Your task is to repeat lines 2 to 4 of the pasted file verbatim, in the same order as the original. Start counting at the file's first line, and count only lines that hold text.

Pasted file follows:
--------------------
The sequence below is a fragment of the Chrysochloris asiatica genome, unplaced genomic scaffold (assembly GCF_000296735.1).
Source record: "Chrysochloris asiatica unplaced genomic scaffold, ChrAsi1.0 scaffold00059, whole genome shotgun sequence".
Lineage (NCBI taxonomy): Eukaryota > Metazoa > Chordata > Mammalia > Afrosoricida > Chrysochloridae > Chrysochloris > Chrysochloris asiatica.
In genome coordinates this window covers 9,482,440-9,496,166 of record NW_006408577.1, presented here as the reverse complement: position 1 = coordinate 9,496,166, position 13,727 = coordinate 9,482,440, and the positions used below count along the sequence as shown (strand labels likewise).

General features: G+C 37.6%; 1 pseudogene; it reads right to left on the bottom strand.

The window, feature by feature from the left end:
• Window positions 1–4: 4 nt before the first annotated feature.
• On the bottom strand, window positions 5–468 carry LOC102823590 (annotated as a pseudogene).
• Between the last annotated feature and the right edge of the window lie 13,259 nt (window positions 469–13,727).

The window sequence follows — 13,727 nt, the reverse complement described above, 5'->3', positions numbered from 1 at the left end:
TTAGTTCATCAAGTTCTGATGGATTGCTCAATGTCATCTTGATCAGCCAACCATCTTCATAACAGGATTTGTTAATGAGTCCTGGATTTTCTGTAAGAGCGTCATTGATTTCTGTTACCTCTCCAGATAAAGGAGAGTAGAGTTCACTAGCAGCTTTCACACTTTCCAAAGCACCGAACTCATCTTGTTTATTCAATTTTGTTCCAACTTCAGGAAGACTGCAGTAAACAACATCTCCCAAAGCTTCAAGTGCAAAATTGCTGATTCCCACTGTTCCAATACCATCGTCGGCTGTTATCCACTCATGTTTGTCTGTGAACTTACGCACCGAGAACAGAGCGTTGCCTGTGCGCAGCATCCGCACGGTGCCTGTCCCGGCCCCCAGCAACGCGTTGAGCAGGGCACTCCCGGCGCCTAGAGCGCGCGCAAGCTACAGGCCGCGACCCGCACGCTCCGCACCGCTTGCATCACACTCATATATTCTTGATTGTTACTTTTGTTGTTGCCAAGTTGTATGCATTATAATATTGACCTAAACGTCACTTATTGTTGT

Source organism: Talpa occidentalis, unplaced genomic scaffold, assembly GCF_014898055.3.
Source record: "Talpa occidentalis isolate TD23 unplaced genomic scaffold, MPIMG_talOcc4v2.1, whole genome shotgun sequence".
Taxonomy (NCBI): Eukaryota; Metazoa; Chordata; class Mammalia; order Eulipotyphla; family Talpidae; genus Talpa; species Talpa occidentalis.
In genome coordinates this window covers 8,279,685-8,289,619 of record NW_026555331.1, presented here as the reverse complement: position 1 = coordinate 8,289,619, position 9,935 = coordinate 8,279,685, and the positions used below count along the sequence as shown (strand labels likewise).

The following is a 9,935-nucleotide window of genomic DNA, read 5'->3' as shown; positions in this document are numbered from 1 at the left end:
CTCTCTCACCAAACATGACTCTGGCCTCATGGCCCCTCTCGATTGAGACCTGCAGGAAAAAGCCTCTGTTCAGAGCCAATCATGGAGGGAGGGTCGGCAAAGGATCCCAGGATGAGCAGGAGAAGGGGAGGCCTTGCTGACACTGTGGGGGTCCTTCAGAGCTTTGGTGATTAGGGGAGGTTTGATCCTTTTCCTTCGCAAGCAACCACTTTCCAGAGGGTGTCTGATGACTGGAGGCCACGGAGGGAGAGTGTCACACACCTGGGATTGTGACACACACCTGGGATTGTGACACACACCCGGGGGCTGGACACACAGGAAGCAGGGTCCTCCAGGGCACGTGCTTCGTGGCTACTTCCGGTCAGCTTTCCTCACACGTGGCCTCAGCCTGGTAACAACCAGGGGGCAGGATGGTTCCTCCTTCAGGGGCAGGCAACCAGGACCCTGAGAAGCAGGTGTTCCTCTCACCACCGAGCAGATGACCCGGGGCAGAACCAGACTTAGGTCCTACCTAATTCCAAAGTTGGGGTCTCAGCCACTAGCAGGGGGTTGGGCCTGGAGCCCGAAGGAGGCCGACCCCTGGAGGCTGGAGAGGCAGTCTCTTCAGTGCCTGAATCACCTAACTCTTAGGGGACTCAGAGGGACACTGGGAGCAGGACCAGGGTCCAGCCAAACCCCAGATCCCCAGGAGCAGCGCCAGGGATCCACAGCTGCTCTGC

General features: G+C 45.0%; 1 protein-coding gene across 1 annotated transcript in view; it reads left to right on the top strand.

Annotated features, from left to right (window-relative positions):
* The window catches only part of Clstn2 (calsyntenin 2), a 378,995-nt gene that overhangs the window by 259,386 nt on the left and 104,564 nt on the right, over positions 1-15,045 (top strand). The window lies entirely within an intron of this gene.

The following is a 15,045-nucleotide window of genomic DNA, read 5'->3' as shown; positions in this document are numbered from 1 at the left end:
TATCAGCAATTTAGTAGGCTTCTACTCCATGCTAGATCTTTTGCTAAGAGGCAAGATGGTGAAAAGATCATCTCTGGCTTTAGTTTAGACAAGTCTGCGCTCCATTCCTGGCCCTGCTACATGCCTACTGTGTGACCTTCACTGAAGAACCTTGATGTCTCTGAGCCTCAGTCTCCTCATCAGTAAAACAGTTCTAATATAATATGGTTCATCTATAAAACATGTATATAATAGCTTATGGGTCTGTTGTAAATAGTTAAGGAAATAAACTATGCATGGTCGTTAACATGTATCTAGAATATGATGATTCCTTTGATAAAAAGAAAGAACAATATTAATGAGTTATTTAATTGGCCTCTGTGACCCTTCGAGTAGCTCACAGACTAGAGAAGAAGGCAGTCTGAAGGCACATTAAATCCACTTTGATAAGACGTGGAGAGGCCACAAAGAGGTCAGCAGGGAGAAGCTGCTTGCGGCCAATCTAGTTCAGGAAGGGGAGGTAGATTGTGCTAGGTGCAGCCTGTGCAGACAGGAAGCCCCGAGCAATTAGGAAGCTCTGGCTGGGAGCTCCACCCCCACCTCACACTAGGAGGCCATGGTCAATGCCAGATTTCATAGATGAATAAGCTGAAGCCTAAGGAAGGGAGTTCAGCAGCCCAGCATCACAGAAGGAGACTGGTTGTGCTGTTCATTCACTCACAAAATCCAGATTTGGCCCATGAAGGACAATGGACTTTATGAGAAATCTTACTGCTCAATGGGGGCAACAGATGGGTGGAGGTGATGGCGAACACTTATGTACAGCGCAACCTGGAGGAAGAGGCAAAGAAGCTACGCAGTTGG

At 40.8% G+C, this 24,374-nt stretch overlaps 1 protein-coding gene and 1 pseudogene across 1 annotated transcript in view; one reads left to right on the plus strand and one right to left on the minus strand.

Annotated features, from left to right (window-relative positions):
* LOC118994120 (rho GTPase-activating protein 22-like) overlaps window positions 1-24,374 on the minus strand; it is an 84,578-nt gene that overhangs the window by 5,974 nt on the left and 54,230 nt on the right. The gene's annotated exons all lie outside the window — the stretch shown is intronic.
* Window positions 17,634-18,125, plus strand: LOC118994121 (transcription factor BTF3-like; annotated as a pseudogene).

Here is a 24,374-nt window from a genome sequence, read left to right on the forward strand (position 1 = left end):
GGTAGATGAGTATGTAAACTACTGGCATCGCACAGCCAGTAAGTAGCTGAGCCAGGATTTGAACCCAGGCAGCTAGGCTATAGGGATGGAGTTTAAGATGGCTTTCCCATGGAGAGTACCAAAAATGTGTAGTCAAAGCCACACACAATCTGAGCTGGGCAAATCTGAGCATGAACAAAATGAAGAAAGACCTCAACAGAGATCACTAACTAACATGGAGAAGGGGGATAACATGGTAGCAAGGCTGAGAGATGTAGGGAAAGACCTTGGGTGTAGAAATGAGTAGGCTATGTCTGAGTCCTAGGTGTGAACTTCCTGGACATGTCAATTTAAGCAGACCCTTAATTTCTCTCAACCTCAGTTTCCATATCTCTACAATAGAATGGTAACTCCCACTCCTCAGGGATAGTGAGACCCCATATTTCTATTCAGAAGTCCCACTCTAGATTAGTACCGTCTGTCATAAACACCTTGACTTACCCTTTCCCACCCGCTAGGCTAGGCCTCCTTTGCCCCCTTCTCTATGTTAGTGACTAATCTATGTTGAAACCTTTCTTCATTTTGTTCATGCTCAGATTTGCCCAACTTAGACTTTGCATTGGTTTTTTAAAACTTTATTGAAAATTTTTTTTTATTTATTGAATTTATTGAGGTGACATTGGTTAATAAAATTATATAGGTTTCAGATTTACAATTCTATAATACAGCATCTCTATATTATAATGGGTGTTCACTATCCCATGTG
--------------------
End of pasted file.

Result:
Source record: "Chrysochloris asiatica unplaced genomic scaffold, ChrAsi1.0 scaffold00059, whole genome shotgun sequence".
Lineage (NCBI taxonomy): Eukaryota > Metazoa > Chordata > Mammalia > Afrosoricida > Chrysochloridae > Chrysochloris > Chrysochloris asiatica.
In genome coordinates this window covers 9,482,440-9,496,166 of record NW_006408577.1, presented here as the reverse complement: position 1 = coordinate 9,496,166, position 13,727 = coordinate 9,482,440, and the positions used below count along the sequence as shown (strand labels likewise).